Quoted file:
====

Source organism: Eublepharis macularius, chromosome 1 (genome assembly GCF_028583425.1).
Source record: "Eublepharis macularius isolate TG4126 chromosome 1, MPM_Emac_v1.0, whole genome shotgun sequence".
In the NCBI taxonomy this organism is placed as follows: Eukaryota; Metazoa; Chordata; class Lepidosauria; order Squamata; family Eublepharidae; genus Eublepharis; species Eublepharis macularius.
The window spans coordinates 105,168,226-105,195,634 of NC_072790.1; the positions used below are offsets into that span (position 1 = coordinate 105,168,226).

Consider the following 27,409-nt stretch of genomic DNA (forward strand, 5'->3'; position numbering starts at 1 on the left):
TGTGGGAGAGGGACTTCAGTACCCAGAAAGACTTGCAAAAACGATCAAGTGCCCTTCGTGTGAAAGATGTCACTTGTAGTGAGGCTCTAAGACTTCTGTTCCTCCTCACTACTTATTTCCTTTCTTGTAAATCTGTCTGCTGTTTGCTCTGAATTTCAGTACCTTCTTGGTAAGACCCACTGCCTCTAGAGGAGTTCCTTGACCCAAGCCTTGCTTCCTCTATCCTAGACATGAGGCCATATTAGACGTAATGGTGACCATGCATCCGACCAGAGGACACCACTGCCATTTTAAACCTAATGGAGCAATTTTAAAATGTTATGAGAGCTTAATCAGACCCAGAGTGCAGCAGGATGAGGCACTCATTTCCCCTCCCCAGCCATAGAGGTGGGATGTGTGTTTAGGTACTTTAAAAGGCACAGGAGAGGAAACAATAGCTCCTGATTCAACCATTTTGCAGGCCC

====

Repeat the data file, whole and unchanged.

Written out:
Source organism: Eublepharis macularius, chromosome 1 (genome assembly GCF_028583425.1).
Source record: "Eublepharis macularius isolate TG4126 chromosome 1, MPM_Emac_v1.0, whole genome shotgun sequence".
In the NCBI taxonomy this organism is placed as follows: Eukaryota; Metazoa; Chordata; class Lepidosauria; order Squamata; family Eublepharidae; genus Eublepharis; species Eublepharis macularius.
The window spans coordinates 105,168,226-105,195,634 of NC_072790.1; the positions used below are offsets into that span (position 1 = coordinate 105,168,226).

Consider the following 27,409-nt stretch of genomic DNA (forward strand, 5'->3'; position numbering starts at 1 on the left):
TGTGGGAGAGGGACTTCAGTACCCAGAAAGACTTGCAAAAACGATCAAGTGCCCTTCGTGTGAAAGATGTCACTTGTAGTGAGGCTCTAAGACTTCTGTTCCTCCTCACTACTTATTTCCTTTCTTGTAAATCTGTCTGCTGTTTGCTCTGAATTTCAGTACCTTCTTGGTAAGACCCACTGCCTCTAGAGGAGTTCCTTGACCCAAGCCTTGCTTCCTCTATCCTAGACATGAGGCCATATTAGACGTAATGGTGACCATGCATCCGACCAGAGGACACCACTGCCATTTTAAACCTAATGGAGCAATTTTAAAATGTTATGAGAGCTTAATCAGACCCAGAGTGCAGCAGGATGAGGCACTCATTTCCCCTCCCCAGCCATAGAGGTGGGATGTGTGTTTAGGTACTTTAAAAGGCACAGGAGAGGAAACAATAGCTCCTGATTCAACCATTTTGCAGGCCC